Some macro lenses are appropriate for portrait photography. The most notable lenses are the Nikon 60mm f/2.8G ED AF-S ($540) and the Nikon 105mm f/2.8G ED-IF AF-S VR lens ($890). Both of these lenses meet the criteria listed above and they produce beautiful bokeh. A less expensive option would be the Nikon 85mm f/3.5G AF-S DX ED VR macro lens. You will lose a stop but you should be able to isolate the subject adequately. This is not a "pro" lens, but it meets all the criteria except the lowest f/stop. The Nikon 85mm DX lens is a lighter weight and lower price ($476) alternative to the other lenses listed thus far. Please note that these lenses are not zooms and you will have to frame your shot by moving your body forward and backward.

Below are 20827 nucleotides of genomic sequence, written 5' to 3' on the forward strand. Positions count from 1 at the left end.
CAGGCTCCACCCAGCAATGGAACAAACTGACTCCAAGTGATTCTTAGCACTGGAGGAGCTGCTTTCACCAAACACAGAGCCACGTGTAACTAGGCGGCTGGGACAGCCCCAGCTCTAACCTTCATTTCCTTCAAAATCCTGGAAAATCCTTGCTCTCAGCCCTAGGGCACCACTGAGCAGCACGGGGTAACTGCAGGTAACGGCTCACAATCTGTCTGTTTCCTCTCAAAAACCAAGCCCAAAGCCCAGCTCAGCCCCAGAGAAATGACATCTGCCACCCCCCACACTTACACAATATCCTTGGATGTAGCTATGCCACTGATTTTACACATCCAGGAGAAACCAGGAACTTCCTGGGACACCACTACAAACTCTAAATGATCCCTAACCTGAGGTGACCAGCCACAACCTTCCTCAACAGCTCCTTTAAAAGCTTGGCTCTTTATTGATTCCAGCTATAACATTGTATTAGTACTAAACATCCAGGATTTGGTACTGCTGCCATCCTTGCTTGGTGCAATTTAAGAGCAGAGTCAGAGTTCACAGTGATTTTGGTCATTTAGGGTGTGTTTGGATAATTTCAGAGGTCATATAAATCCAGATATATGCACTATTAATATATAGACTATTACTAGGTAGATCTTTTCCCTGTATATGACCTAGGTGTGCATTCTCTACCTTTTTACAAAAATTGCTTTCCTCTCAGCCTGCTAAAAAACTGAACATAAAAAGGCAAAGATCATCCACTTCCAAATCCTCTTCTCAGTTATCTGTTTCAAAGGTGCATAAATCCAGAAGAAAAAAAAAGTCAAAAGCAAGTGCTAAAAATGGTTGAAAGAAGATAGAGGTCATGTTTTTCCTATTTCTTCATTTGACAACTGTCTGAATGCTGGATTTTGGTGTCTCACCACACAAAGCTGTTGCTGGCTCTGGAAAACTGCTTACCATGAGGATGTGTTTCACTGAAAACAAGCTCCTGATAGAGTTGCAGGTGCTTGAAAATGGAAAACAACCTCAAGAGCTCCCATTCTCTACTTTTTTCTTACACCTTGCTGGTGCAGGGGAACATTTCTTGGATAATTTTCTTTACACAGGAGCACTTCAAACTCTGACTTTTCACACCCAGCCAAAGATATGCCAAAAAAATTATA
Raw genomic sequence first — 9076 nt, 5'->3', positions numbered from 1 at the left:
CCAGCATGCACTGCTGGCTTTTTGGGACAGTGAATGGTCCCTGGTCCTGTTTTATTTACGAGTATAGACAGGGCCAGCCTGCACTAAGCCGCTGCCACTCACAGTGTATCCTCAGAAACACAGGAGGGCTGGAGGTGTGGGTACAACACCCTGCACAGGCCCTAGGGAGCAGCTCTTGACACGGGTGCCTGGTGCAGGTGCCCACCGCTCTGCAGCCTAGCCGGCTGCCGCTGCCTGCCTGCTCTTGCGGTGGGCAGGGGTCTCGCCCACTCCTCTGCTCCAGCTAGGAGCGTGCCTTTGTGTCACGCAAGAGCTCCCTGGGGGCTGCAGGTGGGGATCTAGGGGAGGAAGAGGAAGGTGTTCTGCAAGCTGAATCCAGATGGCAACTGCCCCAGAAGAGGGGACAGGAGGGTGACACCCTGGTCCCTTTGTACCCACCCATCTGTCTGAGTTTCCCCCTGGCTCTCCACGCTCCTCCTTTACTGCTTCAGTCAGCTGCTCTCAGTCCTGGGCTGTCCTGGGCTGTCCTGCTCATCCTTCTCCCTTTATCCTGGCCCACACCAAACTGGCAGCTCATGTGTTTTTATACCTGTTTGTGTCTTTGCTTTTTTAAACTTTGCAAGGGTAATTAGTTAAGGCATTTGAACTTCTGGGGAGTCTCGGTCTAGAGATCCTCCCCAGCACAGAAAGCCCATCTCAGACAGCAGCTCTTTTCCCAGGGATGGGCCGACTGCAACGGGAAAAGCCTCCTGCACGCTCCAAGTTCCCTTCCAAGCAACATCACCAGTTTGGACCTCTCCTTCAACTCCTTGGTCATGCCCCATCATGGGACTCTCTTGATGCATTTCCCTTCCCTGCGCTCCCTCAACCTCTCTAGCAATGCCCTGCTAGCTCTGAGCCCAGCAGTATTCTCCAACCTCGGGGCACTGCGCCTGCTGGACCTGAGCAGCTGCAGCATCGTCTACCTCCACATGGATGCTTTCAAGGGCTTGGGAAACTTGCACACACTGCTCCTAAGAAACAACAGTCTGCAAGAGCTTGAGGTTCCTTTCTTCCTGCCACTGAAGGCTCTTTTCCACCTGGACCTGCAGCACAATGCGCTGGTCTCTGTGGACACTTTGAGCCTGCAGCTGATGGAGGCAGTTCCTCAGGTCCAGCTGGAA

You can also use the 50mm AF-S f/1.4 prime lens but at f/1.4, your depth of focus is extremely shallow. Shooting at this aperture can produce portraits where the eyes are in focus and the nose and ears are out of focus. Aperture control (for depth of field) and focus control are extremely important with this lens.

Arguably the best all-round portrait lens is the Nikon 85mm f/1.4 AF-S G. It can give almost 3-dimensional images and produces a creamy bokeh. Unfortunately, this lens costs nearly $2,000.

All of these lenses will produce superb portraits. The best lens for you will depend upon how you shoot portraits. Look at the EXIF information from your portraits and determine which focal length you generally use and how you feel about the working distances between you and your subject. That will guide you to an appropriate focal length. Also, do you need a zoom lens?

Other manufacturers may have more reasonably priced lens alternatives but I don't know enough about them to provide any recommendations.
Bascomb James answered on January 16, 2011

A wide range of styles fit into the term "portrait" but lets assume you are referring to the formal style where the head and possibly shoulders are filling the frame with not emphasis on the background or scene.